According to the legal information site HG.org, a person is qualified to sue for slander if he has proof of being defamed verbally and can show that he has suffered damages as a result. Defamation is a false statement about a person that leads the subject to suffer injury, such as financially, professionally or personally.
According to HG.org, the slander must include either a false statement of fact or an opinion that is designed to intentionally inflict harm. Negative statements that are true or negative opinions that are not made with malignant intent are protected by free speech and typically do not entitle a person to sue for slander.
In addition to meeting those requirements, the statement must cause actual, quantifiable harm to the subject. Statements that are false but do not harm the subject are not actionable. For example, the loss of a job resulting from false statements qualifies a person to sue. The attorneys at HG.org also state that a person needs proof to pursue a suit for slander. Proof can include witness statements, audio recordings or another type of record of the slanderous statement.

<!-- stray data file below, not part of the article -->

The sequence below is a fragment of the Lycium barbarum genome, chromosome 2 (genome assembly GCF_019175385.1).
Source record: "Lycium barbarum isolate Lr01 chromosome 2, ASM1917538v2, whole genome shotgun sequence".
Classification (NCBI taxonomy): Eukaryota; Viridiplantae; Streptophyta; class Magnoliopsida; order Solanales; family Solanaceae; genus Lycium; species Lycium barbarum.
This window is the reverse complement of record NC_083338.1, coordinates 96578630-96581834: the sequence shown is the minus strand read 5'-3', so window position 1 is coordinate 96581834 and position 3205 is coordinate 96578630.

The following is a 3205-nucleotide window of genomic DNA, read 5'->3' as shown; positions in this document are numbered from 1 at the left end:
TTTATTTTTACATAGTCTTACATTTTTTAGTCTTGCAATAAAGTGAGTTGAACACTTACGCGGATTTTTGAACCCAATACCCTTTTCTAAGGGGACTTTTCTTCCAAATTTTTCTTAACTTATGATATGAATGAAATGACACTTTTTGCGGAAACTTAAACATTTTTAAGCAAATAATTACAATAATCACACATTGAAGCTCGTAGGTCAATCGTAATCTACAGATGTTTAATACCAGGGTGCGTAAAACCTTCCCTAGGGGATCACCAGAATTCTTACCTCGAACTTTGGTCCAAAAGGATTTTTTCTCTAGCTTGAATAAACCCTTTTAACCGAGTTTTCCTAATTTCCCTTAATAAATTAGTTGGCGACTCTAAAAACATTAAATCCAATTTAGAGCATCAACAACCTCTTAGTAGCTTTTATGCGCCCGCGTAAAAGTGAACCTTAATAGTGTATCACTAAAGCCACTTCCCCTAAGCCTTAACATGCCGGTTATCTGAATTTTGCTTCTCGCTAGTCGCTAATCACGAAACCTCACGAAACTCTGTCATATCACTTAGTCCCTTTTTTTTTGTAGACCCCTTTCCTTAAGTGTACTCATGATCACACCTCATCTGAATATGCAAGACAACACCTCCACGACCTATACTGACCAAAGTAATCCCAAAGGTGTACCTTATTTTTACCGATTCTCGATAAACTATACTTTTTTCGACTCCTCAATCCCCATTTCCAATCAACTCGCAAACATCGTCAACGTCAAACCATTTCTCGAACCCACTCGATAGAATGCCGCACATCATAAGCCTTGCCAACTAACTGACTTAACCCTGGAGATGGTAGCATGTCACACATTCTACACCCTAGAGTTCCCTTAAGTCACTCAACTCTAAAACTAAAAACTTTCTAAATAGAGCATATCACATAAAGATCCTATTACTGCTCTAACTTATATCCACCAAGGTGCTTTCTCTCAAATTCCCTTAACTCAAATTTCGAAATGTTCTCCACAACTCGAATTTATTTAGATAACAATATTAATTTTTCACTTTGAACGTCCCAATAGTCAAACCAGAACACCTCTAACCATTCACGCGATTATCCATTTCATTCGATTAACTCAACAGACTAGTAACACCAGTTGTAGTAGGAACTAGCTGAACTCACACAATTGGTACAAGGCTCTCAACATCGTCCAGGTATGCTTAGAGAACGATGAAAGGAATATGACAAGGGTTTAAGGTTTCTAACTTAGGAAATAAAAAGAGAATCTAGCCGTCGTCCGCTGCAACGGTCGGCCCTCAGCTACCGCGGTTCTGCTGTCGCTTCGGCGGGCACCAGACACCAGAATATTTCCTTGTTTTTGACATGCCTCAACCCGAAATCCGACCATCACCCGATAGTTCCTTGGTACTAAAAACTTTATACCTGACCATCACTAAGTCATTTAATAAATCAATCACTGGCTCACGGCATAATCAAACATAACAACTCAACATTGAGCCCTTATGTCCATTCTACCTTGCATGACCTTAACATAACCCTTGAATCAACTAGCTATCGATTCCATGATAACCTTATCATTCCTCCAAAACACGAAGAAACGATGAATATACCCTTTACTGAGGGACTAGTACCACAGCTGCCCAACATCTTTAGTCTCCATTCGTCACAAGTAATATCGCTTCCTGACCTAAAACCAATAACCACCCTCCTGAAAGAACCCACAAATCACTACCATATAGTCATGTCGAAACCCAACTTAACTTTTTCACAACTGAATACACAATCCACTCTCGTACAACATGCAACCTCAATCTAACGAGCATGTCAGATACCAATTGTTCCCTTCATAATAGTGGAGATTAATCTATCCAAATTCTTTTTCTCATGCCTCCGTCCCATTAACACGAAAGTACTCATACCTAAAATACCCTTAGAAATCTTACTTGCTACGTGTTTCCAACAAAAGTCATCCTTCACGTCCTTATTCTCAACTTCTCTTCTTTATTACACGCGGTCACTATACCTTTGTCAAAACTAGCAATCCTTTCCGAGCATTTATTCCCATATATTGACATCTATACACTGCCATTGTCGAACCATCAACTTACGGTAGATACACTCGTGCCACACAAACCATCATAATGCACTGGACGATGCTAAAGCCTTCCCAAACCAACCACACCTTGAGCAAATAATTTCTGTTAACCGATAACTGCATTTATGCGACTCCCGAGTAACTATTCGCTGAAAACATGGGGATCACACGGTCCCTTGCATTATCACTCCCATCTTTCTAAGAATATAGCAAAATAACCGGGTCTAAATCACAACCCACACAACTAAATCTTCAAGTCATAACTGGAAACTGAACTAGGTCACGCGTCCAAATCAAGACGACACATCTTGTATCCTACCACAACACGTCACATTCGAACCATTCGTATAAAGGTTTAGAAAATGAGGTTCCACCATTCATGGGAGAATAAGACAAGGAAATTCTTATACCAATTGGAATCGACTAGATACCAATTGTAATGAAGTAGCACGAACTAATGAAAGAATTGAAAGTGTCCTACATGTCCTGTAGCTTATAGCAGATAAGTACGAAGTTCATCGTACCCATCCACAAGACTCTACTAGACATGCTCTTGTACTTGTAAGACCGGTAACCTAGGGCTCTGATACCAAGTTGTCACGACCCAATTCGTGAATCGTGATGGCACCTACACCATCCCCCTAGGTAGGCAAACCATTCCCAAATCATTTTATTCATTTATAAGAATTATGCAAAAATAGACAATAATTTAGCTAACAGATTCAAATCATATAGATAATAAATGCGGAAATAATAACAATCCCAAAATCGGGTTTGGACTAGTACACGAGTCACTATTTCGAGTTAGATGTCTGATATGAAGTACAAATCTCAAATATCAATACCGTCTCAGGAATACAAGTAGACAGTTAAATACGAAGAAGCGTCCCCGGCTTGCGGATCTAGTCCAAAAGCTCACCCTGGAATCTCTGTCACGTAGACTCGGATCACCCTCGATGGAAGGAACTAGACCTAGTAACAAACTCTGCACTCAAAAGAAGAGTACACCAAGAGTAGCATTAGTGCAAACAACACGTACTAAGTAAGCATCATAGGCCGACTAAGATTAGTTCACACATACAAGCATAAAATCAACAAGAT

According to FindLaw, statements that occur during a judicial or legislative inquiry, statements made between spouses and statements made as required by law are immune to a defamation suit. Additionally, standards for public figures and nonpublic figures for proving falsity vary.